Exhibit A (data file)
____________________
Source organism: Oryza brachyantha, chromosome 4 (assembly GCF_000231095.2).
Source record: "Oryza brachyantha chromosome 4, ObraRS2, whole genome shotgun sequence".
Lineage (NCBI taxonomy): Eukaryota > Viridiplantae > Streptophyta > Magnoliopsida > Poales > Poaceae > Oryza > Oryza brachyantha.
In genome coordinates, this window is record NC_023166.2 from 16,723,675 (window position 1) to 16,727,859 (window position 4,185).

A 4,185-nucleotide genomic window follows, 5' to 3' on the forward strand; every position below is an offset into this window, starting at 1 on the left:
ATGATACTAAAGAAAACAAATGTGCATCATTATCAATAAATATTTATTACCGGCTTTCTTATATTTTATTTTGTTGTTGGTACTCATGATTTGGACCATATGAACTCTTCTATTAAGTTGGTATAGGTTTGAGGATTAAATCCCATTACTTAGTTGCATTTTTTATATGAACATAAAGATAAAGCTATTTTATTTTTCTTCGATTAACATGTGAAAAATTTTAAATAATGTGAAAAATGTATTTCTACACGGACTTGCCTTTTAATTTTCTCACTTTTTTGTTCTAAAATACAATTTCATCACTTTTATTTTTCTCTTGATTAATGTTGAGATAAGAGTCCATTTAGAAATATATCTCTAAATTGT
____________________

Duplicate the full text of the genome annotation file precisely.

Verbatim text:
Source organism: Oryza brachyantha, chromosome 4 (assembly GCF_000231095.2).
Source record: "Oryza brachyantha chromosome 4, ObraRS2, whole genome shotgun sequence".
Lineage (NCBI taxonomy): Eukaryota > Viridiplantae > Streptophyta > Magnoliopsida > Poales > Poaceae > Oryza > Oryza brachyantha.
In genome coordinates, this window is record NC_023166.2 from 16,723,675 (window position 1) to 16,727,859 (window position 4,185).

A 4,185-nucleotide genomic window follows, 5' to 3' on the forward strand; every position below is an offset into this window, starting at 1 on the left:
ATGATACTAAAGAAAACAAATGTGCATCATTATCAATAAATATTTATTACCGGCTTTCTTATATTTTATTTTGTTGTTGGTACTCATGATTTGGACCATATGAACTCTTCTATTAAGTTGGTATAGGTTTGAGGATTAAATCCCATTACTTAGTTGCATTTTTTATATGAACATAAAGATAAAGCTATTTTATTTTTCTTCGATTAACATGTGAAAAATTTTAAATAATGTGAAAAATGTATTTCTACACGGACTTGCCTTTTAATTTTCTCACTTTTTTGTTCTAAAATACAATTTCATCACTTTTATTTTTCTCTTGATTAATGTTGAGATAAGAGTCCATTTAGAAATATATCTCTAAATTGT